1.Schedule your time.
2. Manage distractions.
3. Identify and minimize "time robbers."
4. Prioritize tasks.
5. Manage your electronic life.
6. Choose your teaching schedule.
7. Control your teaching preparations.
Faculty life is full of diverse duties and responsibilities that can become overwhelmingly time-consuming. "Multitasking" just means reducing the attention and the quality of our focus on individual tasks. There is nothing you can do to get more time. Learning to control your time, however, may be a significant factor in your job success. Maybe your work life could benefit from the application of some time management tips specific to the faculty workload:
- Schedule every bit of your time. Don’t go into the office in the morning without an accurate plan as to how you will spend your day.
- Keep track of what you need to do. Use a calendar for daily commitments. Make a project chart for longer-term commitments with due dates. Planning in these ways leverages time through focus.
- Try to leave at least one day in your schedule with no meetings.
- Schedule structured time with your colleagues and graduate students.
- Discover your preferred work environment. Yes, you teach in a classroom, your meetings are all over campus, you meet students in your office during office hours... But make sure you have a determined place for all other work where distractions are minimized.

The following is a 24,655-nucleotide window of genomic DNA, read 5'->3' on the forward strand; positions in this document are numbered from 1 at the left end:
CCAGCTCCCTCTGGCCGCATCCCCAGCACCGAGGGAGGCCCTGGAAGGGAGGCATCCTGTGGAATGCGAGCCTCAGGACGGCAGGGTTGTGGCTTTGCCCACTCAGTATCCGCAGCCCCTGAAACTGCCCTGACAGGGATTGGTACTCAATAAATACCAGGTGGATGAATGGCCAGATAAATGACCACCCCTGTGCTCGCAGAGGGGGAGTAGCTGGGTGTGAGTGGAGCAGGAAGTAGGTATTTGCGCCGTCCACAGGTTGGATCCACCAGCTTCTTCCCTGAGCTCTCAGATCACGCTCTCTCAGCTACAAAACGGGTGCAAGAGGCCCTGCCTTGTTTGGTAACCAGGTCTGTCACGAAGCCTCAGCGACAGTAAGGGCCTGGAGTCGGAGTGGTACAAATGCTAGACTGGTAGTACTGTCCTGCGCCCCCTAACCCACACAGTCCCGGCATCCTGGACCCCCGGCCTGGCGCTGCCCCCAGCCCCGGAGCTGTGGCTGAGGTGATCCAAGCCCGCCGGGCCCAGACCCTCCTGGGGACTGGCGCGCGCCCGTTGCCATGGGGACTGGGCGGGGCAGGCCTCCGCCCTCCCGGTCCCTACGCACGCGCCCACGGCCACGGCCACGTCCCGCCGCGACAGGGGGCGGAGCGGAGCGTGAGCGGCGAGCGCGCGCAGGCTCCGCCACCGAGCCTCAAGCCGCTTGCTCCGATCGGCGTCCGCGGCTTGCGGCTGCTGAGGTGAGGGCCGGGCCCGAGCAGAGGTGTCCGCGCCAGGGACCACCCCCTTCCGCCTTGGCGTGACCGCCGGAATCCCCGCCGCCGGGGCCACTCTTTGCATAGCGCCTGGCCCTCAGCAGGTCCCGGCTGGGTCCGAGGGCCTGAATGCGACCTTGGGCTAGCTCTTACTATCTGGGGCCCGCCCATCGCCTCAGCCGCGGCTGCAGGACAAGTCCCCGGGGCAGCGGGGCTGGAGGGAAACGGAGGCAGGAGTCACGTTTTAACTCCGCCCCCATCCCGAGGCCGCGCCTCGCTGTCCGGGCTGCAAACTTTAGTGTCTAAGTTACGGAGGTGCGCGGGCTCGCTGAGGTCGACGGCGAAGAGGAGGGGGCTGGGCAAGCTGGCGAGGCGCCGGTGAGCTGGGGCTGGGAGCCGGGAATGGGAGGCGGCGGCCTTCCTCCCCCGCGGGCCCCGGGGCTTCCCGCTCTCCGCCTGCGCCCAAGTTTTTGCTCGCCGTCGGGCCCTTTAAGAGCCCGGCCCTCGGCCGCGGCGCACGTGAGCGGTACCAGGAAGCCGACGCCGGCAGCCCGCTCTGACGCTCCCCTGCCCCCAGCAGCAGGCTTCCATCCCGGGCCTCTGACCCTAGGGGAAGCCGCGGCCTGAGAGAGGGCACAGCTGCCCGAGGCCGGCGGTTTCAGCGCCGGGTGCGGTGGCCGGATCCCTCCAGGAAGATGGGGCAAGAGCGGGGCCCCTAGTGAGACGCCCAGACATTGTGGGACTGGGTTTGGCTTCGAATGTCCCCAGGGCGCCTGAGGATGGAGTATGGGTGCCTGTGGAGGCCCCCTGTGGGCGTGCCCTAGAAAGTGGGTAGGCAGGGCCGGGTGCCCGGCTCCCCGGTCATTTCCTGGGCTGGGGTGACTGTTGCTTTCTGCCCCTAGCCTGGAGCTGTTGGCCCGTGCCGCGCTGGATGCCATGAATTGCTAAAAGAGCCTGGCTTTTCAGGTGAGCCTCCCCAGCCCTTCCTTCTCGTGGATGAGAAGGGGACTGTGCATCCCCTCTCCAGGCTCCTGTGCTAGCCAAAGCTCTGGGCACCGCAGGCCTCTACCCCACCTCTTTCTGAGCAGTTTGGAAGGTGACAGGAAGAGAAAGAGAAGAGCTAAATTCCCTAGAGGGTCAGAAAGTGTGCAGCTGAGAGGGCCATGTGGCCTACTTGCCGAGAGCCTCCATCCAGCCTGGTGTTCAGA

- Do not check your email or answer the phone during time set aside for a specific task such as writing, course planning, or thinking. Protect this time.
- When an unscheduled visitor shows up, stand. It helps end the interruption faster.
In his book The Time Trap, Alec Mackenzie presents a list of 20 most common "time robbers" based on survey data. In recognizing your "time robbers," you are better prepared to control events by developing, adopting and implementing a time strategy. Here are some examples relevant to faculty life:
- Leaving tasks unfinished
- Telephone interruptions
- Attempting too much
- Drop-in visitors
- Personal disorganization
- Inability to say no
- List tasks and prioritize them. This allows you to reasonably say no to new commitments. Use a project chart to remind you of your priorities and their relative time commitments.
- Delegate as much as possible. Choose tasks carefully so that time for instructions and amending work is limited.
- Learn to say no. Only take on new projects that directly dovetail into something you’re already working on.
- Monitor all of your duties as a faculty member related to Teaching, Research and Service. Be aware of the time each activity takes and remember to keep them prioritized appropriately.
- Maintain a list of accomplished tasks. It gives you satisfaction and also saves time when compiling annual reports.
- Keep your email in-box empty. Delete, answer or move messages to folders as you read them.
- Transform email messages into tasks as appropriate and add them to your task list.
- Monitor your time on the internet and social networking sites.